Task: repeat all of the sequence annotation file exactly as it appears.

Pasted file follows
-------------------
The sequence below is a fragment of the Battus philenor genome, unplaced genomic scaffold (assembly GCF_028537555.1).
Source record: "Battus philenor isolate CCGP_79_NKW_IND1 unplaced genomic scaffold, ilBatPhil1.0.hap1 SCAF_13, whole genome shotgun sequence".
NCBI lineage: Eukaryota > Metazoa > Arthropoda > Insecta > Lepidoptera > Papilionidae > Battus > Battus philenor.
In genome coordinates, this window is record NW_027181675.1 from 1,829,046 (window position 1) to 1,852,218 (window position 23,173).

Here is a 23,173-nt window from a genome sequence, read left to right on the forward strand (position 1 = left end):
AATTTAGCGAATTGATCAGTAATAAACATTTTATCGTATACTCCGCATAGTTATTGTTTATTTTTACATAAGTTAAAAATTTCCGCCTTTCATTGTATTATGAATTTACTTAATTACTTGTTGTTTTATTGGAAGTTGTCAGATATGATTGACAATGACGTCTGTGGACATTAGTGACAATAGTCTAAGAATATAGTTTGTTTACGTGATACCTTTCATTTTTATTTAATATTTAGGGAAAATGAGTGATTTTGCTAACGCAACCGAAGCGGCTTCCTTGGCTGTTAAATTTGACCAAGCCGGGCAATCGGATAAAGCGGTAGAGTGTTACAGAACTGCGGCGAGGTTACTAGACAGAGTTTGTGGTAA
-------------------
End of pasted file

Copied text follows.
The sequence below is a fragment of the Battus philenor genome, unplaced genomic scaffold (assembly GCF_028537555.1).
Source record: "Battus philenor isolate CCGP_79_NKW_IND1 unplaced genomic scaffold, ilBatPhil1.0.hap1 SCAF_13, whole genome shotgun sequence".
NCBI lineage: Eukaryota > Metazoa > Arthropoda > Insecta > Lepidoptera > Papilionidae > Battus > Battus philenor.
In genome coordinates, this window is record NW_027181675.1 from 1,829,046 (window position 1) to 1,852,218 (window position 23,173).

Here is a 23,173-nt window from a genome sequence, read left to right on the forward strand (position 1 = left end):
AATTTAGCGAATTGATCAGTAATAAACATTTTATCGTATACTCCGCATAGTTATTGTTTATTTTTACATAAGTTAAAAATTTCCGCCTTTCATTGTATTATGAATTTACTTAATTACTTGTTGTTTTATTGGAAGTTGTCAGATATGATTGACAATGACGTCTGTGGACATTAGTGACAATAGTCTAAGAATATAGTTTGTTTACGTGATACCTTTCATTTTTATTTAATATTTAGGGAAAATGAGTGATTTTGCTAACGCAACCGAAGCGGCTTCCTTGGCTGTTAAATTTGACCAAGCCGGGCAATCGGATAAAGCGGTAGAGTGTTACAGAACTGCGGCGAGGTTACTAGACAGAGTTTGTGGTAA